The best way to get to the Sagrada Familia is by metro. There’s actually a dedicated station to it (Sagrada Familia station) served by BCN metro lines 2 and 5.
December 25, 26, January 1-6: 9am-2pm
2. Hospital de Sant Pau
Coming from Sagrada Familia’s front, walk straight on Avenida de Gaudi (Gaudi Avenue) to get to Hospital de Sant Pau, a known hospital-turned-museum in Barcelona.
So why include a hospital in the itinerary? For one, it has a one-of-a-kind architecture, props to modernist architect Lluís Domènech i Montaner (not by Gaudi, like most people thought it was). It was also named a World Heritage Site by UNESCO for its cultural significance.
There’s a museum inside called the Art Nouveau Site that includes access to another notable structure, the Sant Salvador Pavilion. Entrance fee applies.
Price: €14 (self-guided adult ticket)
Free entrance: April 23, September 24, and every first Sunday of the month
Sundays and holidays: 9.30am-2.30pm
Sundays and holidays: 9.30am-2.30pm
3. Park Güell
Other names: Parc Güell (CAT) / Parque Güell (ESP); Güell is pronounced as “gwey”
Either take bus #92 at the corner of Avenida de Gaudi and Castillejos, or walk 25 minutes to reach Parc Güell, a hilltop nature park created by Antoni Gaudi.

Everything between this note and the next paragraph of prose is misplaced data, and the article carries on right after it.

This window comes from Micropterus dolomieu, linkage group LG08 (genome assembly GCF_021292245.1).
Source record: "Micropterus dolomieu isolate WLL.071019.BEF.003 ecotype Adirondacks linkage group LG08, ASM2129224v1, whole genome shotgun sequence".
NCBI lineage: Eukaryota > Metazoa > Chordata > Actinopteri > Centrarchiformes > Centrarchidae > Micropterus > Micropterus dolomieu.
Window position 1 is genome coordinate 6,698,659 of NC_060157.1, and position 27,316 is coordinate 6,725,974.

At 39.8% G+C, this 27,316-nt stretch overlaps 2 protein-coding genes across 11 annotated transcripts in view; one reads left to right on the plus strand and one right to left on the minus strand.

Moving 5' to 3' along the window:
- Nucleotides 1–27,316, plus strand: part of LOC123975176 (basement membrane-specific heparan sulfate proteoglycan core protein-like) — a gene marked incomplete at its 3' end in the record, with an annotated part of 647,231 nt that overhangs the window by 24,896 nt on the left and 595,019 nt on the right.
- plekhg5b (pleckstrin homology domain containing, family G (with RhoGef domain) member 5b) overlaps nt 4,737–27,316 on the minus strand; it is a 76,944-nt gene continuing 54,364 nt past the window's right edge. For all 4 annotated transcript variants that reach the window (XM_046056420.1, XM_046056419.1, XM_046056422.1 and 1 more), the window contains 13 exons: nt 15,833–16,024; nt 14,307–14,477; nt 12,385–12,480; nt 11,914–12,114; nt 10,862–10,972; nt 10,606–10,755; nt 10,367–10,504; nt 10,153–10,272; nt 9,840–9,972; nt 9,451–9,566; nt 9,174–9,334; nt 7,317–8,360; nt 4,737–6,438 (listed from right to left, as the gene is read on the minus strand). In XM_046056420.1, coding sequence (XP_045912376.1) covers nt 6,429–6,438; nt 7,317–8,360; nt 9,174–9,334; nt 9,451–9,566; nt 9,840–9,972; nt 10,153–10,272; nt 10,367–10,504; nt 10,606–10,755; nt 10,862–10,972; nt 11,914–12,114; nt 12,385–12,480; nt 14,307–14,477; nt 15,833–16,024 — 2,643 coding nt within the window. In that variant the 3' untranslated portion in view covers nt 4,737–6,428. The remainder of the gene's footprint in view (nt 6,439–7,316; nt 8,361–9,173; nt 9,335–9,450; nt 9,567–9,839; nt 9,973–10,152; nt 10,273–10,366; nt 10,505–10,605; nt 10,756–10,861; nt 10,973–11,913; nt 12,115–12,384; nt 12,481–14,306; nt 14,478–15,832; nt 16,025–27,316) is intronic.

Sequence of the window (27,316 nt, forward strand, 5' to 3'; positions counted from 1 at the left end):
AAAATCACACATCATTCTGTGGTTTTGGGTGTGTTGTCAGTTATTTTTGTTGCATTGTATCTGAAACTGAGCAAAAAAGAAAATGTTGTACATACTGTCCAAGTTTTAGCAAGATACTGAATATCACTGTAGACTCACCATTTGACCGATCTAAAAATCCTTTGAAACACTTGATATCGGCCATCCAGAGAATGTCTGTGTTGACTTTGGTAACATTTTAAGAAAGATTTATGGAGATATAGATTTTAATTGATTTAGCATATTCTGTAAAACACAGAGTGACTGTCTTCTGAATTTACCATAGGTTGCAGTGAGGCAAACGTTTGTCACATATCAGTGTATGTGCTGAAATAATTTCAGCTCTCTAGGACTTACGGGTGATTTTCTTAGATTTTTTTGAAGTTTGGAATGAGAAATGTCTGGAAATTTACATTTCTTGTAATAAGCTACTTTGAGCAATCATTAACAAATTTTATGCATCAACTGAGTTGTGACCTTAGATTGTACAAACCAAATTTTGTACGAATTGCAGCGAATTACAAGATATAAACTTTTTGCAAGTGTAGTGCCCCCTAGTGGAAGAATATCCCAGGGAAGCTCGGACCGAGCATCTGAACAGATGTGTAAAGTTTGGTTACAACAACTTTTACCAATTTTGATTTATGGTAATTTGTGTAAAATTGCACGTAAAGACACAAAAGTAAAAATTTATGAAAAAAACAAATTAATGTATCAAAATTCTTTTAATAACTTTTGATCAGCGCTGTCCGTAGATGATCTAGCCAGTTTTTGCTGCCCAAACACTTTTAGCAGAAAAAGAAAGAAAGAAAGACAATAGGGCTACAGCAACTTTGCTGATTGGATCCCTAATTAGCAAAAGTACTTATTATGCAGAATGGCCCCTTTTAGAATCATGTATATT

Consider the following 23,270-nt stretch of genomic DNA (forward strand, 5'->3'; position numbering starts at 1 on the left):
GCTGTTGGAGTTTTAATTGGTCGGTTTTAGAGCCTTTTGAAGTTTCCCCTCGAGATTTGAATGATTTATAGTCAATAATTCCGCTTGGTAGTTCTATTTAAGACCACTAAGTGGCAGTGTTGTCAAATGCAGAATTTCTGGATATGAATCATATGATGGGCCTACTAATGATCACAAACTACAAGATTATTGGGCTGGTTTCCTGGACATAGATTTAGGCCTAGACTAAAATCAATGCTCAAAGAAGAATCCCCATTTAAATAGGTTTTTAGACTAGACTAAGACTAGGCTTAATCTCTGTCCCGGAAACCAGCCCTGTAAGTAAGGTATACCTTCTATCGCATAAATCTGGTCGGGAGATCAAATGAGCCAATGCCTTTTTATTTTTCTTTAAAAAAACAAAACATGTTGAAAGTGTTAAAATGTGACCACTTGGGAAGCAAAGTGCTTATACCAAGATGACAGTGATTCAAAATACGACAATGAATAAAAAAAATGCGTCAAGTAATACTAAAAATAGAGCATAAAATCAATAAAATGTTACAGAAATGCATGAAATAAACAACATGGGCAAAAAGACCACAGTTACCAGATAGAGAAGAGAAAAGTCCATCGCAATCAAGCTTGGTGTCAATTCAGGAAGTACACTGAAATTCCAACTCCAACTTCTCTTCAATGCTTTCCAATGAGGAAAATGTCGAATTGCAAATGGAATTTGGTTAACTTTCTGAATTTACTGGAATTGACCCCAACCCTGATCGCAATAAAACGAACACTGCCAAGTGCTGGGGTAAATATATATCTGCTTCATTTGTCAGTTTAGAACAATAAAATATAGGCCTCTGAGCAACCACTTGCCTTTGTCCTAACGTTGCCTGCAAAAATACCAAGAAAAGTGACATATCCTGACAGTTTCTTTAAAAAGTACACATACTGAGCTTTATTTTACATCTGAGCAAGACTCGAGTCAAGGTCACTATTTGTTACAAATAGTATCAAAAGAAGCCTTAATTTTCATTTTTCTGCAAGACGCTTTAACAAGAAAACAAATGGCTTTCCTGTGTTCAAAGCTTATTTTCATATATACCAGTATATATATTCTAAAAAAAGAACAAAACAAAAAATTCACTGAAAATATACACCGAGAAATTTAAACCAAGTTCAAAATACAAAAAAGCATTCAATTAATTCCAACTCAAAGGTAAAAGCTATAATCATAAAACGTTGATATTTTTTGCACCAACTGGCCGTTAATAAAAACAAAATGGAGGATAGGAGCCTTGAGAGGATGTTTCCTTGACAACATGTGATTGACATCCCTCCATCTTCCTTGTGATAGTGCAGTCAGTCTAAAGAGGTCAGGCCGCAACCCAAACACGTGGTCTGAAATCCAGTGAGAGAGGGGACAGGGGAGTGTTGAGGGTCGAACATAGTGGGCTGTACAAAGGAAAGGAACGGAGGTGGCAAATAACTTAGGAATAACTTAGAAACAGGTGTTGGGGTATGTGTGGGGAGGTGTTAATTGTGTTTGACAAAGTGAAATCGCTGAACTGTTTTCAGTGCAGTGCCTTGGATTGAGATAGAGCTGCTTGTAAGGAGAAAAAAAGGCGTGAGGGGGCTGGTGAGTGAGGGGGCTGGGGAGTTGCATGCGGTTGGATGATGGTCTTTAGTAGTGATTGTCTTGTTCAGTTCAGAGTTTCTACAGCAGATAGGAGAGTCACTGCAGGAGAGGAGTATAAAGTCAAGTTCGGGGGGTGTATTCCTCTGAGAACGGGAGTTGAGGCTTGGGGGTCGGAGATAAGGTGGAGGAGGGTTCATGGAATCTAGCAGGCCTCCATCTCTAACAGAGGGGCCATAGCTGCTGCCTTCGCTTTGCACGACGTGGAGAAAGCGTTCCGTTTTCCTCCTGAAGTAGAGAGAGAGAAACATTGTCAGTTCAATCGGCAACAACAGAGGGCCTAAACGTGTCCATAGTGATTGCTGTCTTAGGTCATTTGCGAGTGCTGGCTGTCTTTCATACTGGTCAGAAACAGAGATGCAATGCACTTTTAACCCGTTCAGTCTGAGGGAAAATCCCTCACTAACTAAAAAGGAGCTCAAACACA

The area could’ve been a housing project for the upper class by Gaudi, though it didn’t push through. It only has two houses completed. Instead, it got turned into a park that displays Gaudi’s vision of a house: unique entrance gates, stairways, and terraces where most of which were decorated with mosaic art. The park also features Gaudi’s civil engineering ideas that include roadways, paths, and viaducts.
The highlight of the park is the Monumental Zone that gives access to the Dragon Stairway, the 2 porter lodges, and others. Note, however, that a portion of it is under construction until the end of 2018 (called the Nature Square / Greek Theater). Entry is timed and the interval is every 30 minutes. Tickets can also be bought online for a cheaper price.
The rest of Parc Güell is free of entrance, which I suggest you visit after exploring the Monumental Zone. Give at least two hours to explore the park. Climb to the peak of the park for a breathtaking view of the city.
Counter fee: €8.50
It’s open all year round. Check the website for the updated first and last entry hours.
4. Bunkers del Carmel
Moving farther and higher, cap off the day by climbing the Bunkers del Carmel, a former defence area that was significant during the Spanish Civil War in the 1930s. Back then, it was mounted by guns to strategically shoot against aerial attacks.